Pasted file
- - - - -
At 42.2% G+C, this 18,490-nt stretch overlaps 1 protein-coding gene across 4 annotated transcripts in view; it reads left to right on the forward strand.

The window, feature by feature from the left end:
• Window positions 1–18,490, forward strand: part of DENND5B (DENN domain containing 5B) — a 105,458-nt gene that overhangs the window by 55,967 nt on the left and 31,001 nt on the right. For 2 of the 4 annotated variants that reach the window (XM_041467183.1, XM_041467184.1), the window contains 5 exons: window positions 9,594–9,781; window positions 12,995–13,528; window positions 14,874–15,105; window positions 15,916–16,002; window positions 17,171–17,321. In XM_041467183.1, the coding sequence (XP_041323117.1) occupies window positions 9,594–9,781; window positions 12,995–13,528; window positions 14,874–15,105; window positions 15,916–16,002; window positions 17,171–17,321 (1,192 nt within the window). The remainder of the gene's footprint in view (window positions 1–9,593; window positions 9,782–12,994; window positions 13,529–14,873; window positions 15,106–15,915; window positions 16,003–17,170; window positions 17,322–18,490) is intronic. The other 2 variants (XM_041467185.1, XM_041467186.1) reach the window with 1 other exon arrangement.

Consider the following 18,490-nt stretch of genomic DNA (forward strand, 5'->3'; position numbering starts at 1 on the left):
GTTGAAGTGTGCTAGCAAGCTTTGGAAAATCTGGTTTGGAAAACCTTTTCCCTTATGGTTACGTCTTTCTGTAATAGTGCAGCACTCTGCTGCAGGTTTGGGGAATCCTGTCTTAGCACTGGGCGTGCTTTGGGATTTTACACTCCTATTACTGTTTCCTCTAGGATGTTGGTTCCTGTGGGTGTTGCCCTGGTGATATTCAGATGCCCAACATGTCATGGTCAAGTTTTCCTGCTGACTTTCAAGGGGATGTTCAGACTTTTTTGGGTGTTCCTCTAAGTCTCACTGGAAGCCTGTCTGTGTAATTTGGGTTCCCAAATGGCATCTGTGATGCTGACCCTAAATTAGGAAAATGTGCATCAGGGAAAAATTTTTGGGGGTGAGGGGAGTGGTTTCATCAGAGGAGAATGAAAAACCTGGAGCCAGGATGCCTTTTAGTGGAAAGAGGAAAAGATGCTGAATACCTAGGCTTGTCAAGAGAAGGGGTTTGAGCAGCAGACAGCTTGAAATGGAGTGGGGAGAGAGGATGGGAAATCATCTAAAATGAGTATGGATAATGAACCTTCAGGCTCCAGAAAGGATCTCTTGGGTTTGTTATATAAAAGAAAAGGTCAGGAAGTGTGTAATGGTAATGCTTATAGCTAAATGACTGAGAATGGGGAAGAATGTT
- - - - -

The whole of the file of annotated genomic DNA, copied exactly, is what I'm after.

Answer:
At 42.2% G+C, this 18,490-nt stretch overlaps 1 protein-coding gene across 4 annotated transcripts in view; it reads left to right on the forward strand.

The window, feature by feature from the left end:
• Window positions 1–18,490, forward strand: part of DENND5B (DENN domain containing 5B) — a 105,458-nt gene that overhangs the window by 55,967 nt on the left and 31,001 nt on the right. For 2 of the 4 annotated variants that reach the window (XM_041467183.1, XM_041467184.1), the window contains 5 exons: window positions 9,594–9,781; window positions 12,995–13,528; window positions 14,874–15,105; window positions 15,916–16,002; window positions 17,171–17,321. In XM_041467183.1, the coding sequence (XP_041323117.1) occupies window positions 9,594–9,781; window positions 12,995–13,528; window positions 14,874–15,105; window positions 15,916–16,002; window positions 17,171–17,321 (1,192 nt within the window). The remainder of the gene's footprint in view (window positions 1–9,593; window positions 9,782–12,994; window positions 13,529–14,873; window positions 15,106–15,915; window positions 16,003–17,170; window positions 17,322–18,490) is intronic. The other 2 variants (XM_041467185.1, XM_041467186.1) reach the window with 1 other exon arrangement.

Consider the following 18,490-nt stretch of genomic DNA (forward strand, 5'->3'; position numbering starts at 1 on the left):
GTTGAAGTGTGCTAGCAAGCTTTGGAAAATCTGGTTTGGAAAACCTTTTCCCTTATGGTTACGTCTTTCTGTAATAGTGCAGCACTCTGCTGCAGGTTTGGGGAATCCTGTCTTAGCACTGGGCGTGCTTTGGGATTTTACACTCCTATTACTGTTTCCTCTAGGATGTTGGTTCCTGTGGGTGTTGCCCTGGTGATATTCAGATGCCCAACATGTCATGGTCAAGTTTTCCTGCTGACTTTCAAGGGGATGTTCAGACTTTTTTGGGTGTTCCTCTAAGTCTCACTGGAAGCCTGTCTGTGTAATTTGGGTTCCCAAATGGCATCTGTGATGCTGACCCTAAATTAGGAAAATGTGCATCAGGGAAAAATTTTTGGGGGTGAGGGGAGTGGTTTCATCAGAGGAGAATGAAAAACCTGGAGCCAGGATGCCTTTTAGTGGAAAGAGGAAAAGATGCTGAATACCTAGGCTTGTCAAGAGAAGGGGTTTGAGCAGCAGACAGCTTGAAATGGAGTGGGGAGAGAGGATGGGAAATCATCTAAAATGAGTATGGATAATGAACCTTCAGGCTCCAGAAAGGATCTCTTGGGTTTGTTATATAAAAGAAAAGGTCAGGAAGTGTGTAATGGTAATGCTTATAGCTAAATGACTGAGAATGGGGAAGAATGTT